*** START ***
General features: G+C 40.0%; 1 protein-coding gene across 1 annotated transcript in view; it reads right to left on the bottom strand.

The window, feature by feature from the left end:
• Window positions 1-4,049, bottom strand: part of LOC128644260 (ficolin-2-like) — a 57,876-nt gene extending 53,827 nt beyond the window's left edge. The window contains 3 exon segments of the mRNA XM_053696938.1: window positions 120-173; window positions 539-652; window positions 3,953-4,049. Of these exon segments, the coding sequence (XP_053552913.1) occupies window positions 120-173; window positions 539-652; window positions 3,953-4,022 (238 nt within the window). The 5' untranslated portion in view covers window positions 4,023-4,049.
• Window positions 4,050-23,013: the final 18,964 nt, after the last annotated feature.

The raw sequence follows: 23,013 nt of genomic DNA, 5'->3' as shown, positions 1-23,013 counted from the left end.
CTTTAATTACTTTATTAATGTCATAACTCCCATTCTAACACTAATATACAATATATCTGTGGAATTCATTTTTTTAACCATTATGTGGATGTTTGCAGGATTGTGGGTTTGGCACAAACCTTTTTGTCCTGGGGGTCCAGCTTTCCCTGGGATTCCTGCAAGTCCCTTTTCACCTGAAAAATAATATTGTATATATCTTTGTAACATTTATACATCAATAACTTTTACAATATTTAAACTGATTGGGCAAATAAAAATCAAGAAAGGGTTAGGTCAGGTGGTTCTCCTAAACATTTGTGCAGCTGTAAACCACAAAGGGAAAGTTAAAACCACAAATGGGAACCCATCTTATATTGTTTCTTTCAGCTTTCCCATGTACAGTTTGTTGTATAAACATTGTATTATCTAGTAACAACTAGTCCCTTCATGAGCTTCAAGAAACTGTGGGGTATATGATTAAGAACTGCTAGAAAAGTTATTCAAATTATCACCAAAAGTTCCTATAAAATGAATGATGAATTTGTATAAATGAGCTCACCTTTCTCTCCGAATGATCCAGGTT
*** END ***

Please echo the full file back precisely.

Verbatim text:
General features: G+C 40.0%; 1 protein-coding gene across 1 annotated transcript in view; it reads right to left on the bottom strand.

The window, feature by feature from the left end:
• Window positions 1-4,049, bottom strand: part of LOC128644260 (ficolin-2-like) — a 57,876-nt gene extending 53,827 nt beyond the window's left edge. The window contains 3 exon segments of the mRNA XM_053696938.1: window positions 120-173; window positions 539-652; window positions 3,953-4,049. Of these exon segments, the coding sequence (XP_053552913.1) occupies window positions 120-173; window positions 539-652; window positions 3,953-4,022 (238 nt within the window). The 5' untranslated portion in view covers window positions 4,023-4,049.
• Window positions 4,050-23,013: the final 18,964 nt, after the last annotated feature.

The raw sequence follows: 23,013 nt of genomic DNA, 5'->3' as shown, positions 1-23,013 counted from the left end.
CTTTAATTACTTTATTAATGTCATAACTCCCATTCTAACACTAATATACAATATATCTGTGGAATTCATTTTTTTAACCATTATGTGGATGTTTGCAGGATTGTGGGTTTGGCACAAACCTTTTTGTCCTGGGGGTCCAGCTTTCCCTGGGATTCCTGCAAGTCCCTTTTCACCTGAAAAATAATATTGTATATATCTTTGTAACATTTATACATCAATAACTTTTACAATATTTAAACTGATTGGGCAAATAAAAATCAAGAAAGGGTTAGGTCAGGTGGTTCTCCTAAACATTTGTGCAGCTGTAAACCACAAAGGGAAAGTTAAAACCACAAATGGGAACCCATCTTATATTGTTTCTTTCAGCTTTCCCATGTACAGTTTGTTGTATAAACATTGTATTATCTAGTAACAACTAGTCCCTTCATGAGCTTCAAGAAACTGTGGGGTATATGATTAAGAACTGCTAGAAAAGTTATTCAAATTATCACCAAAAGTTCCTATAAAATGAATGATGAATTTGTATAAATGAGCTCACCTTTCTCTCCGAATGATCCAGGTT